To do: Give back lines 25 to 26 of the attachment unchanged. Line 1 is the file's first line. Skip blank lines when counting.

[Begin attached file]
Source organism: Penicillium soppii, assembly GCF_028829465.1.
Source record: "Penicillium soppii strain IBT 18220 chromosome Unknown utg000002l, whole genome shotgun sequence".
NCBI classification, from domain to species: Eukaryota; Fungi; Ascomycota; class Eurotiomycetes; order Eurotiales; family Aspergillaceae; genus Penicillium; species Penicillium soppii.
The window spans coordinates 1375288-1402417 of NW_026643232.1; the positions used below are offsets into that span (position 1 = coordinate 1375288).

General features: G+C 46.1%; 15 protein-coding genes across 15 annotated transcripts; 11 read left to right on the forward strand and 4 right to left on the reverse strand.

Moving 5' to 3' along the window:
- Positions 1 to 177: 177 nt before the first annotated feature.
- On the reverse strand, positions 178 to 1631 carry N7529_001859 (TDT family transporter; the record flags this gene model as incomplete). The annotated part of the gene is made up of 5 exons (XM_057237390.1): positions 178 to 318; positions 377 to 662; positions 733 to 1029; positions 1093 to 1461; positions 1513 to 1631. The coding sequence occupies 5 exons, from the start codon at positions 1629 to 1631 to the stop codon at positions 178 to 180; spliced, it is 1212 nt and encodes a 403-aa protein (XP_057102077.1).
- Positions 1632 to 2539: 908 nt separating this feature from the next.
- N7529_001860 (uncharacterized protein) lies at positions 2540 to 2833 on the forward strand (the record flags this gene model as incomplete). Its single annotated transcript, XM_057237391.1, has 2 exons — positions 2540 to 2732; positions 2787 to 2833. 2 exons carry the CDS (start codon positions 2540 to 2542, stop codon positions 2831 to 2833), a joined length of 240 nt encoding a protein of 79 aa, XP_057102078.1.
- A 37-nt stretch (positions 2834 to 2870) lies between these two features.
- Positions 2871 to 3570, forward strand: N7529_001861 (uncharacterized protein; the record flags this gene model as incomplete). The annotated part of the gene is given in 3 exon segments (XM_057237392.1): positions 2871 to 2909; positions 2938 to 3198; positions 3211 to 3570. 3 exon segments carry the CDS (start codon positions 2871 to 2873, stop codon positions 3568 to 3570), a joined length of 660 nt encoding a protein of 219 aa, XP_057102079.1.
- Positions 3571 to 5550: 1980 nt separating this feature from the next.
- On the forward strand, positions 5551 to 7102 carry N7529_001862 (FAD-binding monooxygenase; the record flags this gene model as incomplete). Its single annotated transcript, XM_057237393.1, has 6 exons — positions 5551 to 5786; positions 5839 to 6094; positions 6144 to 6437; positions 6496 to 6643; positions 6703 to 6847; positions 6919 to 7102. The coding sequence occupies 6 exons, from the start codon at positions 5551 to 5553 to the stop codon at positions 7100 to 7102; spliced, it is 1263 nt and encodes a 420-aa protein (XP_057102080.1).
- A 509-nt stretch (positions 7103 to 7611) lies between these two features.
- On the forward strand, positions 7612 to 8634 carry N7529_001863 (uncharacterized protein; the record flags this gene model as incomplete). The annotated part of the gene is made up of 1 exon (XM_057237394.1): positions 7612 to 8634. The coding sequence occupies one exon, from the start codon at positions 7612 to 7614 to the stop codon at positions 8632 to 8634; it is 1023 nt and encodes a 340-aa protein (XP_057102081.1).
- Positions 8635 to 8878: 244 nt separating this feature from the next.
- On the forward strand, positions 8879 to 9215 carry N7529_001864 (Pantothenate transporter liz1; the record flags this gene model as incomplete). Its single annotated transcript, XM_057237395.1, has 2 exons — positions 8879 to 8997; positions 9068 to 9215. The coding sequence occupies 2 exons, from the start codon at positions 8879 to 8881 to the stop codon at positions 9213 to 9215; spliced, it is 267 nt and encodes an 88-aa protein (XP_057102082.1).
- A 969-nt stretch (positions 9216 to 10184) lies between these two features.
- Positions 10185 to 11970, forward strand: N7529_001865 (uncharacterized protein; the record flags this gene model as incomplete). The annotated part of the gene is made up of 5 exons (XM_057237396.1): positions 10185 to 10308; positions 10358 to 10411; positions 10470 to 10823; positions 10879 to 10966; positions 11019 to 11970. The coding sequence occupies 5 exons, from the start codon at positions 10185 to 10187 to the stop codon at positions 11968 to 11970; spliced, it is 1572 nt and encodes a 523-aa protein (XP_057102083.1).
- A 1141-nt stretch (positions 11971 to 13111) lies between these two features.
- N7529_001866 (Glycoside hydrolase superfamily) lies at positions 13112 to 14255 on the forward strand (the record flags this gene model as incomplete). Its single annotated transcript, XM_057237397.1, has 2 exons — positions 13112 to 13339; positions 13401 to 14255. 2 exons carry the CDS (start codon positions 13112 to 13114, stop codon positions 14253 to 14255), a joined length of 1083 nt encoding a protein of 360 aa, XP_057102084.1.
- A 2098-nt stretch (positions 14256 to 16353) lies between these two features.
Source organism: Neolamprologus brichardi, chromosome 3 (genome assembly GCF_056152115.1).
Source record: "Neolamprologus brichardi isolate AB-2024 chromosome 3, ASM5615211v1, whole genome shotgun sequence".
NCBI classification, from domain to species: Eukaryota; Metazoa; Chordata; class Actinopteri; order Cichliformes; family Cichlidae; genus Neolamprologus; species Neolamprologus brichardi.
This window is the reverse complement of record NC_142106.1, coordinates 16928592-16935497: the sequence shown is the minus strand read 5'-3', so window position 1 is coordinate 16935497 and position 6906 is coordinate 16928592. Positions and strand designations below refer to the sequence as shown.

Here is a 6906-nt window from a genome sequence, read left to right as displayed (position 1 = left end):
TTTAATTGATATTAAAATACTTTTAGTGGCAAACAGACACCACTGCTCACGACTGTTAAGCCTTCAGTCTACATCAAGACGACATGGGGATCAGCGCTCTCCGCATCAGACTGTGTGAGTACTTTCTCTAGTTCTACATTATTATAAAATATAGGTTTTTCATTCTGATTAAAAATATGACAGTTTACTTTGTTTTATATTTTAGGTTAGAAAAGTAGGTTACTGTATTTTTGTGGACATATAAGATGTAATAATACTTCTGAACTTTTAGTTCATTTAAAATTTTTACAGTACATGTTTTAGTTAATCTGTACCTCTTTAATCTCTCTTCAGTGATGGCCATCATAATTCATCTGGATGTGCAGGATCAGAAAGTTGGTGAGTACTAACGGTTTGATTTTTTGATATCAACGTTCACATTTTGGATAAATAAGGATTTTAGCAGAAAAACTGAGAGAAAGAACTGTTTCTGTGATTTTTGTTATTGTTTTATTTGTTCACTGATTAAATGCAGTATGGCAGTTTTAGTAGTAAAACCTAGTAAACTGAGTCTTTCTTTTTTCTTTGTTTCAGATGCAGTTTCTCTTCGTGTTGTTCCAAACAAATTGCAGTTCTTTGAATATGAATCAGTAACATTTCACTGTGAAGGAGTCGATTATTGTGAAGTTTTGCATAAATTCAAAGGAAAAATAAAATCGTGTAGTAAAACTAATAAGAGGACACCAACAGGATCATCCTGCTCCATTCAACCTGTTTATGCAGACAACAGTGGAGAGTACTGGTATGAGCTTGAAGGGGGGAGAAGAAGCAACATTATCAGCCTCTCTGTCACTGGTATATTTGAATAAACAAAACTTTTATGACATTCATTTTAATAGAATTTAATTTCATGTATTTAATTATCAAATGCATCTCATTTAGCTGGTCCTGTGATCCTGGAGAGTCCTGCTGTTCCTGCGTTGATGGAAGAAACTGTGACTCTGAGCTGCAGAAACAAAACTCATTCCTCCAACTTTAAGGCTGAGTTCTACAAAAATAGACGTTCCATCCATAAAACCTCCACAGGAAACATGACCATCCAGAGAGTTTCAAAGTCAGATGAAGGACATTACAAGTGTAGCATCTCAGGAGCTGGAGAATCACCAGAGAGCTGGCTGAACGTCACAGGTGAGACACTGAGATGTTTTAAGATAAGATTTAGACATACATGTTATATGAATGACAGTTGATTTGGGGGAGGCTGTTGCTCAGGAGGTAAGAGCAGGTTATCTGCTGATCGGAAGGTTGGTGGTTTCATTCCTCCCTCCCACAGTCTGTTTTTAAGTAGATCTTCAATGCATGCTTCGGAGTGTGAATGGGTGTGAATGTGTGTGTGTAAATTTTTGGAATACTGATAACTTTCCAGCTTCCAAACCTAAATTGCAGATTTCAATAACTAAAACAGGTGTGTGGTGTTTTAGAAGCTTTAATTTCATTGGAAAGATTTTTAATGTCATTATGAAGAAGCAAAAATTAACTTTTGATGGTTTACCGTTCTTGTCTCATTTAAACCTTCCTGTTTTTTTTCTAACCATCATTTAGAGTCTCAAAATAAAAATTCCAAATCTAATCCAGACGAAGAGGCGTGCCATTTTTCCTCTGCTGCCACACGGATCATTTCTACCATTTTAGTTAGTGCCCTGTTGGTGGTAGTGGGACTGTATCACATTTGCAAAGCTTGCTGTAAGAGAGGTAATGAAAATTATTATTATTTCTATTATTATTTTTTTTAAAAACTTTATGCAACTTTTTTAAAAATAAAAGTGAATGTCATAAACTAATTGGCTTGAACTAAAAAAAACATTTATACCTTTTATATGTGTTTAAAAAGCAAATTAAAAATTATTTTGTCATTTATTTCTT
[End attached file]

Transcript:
Source record: "Neolamprologus brichardi isolate AB-2024 chromosome 3, ASM5615211v1, whole genome shotgun sequence".
NCBI classification, from domain to species: Eukaryota; Metazoa; Chordata; class Actinopteri; order Cichliformes; family Cichlidae; genus Neolamprologus; species Neolamprologus brichardi.